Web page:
Most Read articles – ARM supercomputer, Californification, EV batteries


What topics have your peers been reading? There are the issues of diversity in engineering, rising cobalt prices, the EV battery market, Californian stats and an ARM-based supercomputer chip…

As always, for maximum suspense, let’s take them it in reverse order:

5. £5.5m for equality, diversity and inclusion in UK engineering and physical science
£5.5m has been distributed amongst projects that address equality, diversity and inclusion in engineering and the physical sciences in the UK by the EPSRC. “Anyone who has recently walked into a university engineering department or STEM employer knows that the workforce does not reflect the UK’s wider population,” said Professor Patricia Thornley, of The University of Manchester.

4. Rising cobalt prices push up li-ion battery costs
The rising price of cobalt is pushing up the cost of lithium-ion batteries, reports EnergyTrend. Q3 prices of lithium-ion batteries are expected to rise by 5-15%. Prismatic cells, cylindrical cells, and polymer cells are expected to show a Q3 QoQ price growth of 6~8%, 7~9%, and 10~15% respectively.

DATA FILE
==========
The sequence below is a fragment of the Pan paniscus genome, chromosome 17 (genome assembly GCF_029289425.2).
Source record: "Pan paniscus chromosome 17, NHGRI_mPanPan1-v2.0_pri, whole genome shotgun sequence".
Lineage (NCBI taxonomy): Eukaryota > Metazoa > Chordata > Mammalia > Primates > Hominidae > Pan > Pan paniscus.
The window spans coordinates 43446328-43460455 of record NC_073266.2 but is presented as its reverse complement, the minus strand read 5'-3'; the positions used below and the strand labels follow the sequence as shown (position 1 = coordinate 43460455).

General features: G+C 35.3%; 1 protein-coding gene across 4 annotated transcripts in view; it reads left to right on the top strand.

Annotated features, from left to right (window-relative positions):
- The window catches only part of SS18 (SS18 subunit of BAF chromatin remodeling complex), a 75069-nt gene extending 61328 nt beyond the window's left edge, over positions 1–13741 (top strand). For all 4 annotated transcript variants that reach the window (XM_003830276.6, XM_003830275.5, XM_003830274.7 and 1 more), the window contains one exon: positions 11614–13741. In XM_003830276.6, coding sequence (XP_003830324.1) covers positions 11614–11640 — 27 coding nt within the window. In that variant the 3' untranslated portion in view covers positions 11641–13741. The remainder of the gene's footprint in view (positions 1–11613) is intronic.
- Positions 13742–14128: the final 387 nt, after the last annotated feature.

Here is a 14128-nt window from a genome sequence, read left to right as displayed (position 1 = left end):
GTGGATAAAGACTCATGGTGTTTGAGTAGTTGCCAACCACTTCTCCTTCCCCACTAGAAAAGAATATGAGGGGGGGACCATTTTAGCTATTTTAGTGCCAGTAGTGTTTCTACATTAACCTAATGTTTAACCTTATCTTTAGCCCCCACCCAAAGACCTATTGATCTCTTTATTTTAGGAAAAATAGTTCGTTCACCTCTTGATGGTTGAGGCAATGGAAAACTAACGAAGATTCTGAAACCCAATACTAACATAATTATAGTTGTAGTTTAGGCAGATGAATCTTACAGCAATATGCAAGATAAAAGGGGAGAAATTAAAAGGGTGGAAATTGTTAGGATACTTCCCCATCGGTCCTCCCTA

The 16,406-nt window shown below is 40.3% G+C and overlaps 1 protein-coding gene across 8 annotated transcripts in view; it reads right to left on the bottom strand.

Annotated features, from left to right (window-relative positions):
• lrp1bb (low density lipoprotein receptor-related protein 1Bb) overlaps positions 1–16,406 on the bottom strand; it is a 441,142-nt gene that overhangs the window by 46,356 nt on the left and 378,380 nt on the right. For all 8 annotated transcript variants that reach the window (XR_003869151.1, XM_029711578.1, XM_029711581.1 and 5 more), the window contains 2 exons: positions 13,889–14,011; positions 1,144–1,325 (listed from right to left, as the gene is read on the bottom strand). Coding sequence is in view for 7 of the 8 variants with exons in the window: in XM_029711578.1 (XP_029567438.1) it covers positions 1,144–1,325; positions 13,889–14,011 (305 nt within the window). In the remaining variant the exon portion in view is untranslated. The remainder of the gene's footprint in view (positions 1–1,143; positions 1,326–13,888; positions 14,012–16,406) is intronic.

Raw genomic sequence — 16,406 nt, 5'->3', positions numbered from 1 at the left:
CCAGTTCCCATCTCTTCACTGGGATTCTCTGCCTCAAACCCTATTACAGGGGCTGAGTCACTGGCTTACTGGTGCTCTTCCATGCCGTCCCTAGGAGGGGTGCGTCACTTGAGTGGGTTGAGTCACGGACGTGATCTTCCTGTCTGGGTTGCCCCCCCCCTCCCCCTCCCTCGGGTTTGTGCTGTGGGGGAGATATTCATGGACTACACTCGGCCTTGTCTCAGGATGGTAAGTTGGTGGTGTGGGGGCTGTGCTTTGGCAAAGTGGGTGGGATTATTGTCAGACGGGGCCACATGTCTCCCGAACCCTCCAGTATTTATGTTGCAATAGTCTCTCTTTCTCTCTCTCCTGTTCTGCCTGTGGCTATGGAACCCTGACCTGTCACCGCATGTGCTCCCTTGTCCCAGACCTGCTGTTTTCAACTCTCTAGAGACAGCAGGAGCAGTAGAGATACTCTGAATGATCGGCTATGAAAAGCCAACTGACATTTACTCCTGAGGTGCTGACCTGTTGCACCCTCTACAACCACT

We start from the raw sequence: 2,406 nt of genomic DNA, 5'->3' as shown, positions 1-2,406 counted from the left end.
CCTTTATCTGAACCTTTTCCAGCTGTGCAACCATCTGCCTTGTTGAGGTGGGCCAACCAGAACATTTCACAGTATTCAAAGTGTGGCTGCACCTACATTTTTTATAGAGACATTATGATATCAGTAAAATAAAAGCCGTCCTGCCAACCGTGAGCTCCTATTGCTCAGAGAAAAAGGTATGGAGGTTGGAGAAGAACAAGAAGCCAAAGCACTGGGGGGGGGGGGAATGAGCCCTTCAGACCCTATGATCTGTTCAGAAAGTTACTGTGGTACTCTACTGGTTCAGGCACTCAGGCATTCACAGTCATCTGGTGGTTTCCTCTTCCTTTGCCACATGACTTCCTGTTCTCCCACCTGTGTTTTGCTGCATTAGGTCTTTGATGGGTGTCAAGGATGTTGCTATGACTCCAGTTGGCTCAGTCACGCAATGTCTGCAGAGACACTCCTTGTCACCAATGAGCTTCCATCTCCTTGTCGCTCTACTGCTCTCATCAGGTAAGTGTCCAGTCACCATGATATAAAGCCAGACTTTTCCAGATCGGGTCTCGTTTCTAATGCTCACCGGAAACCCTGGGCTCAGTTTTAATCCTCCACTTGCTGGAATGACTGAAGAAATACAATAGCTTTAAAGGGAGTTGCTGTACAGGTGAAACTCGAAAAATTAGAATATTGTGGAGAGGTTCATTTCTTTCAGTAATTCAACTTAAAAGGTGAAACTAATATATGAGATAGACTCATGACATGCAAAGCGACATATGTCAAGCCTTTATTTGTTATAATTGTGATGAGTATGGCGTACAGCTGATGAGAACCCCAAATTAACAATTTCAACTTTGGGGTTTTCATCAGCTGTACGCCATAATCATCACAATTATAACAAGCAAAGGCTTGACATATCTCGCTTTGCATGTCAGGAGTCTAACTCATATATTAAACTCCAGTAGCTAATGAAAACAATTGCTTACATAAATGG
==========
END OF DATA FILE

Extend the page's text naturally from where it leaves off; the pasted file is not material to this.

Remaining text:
3. China winning the EV battery market
China is dominating the EV battery market and is forecast to produce 70% of the world’s EV battery production by 2020. Last year, China produced 60% of all EV batteries made in the world, according to Digitimes Research, with Amperex the world’s No.1 producer and BYD the No.3.

2. Arm succumbs to Californification [Mannerisms]
Once respected across the world for designing processor cores which the world wanted to use and developing the physical IP to implement them, the company is succumbing to Californification. What would a bunch of engineers designing processor cores want with a Californian ‘analytics’ company?

Fujitsu-Riken-K-Computer1. Arm-based supercomputer chip aimed at world record processing
An Arm-based supercomputer chip has been revealed by Fujitsu and the Riken Center for Computational Science (R-CCS) in Japan, the team that created the record-breaking K computer, which had 68,544 eight-core SPARC64 VIIIfx processors and an efficient novel inter-processor network. Announced briefly two years ago, the chip is a prototype CPU for the computer currently known as ‘post-K’ and intended take the fastest computer crown back to Riken, starting operations in 2021.

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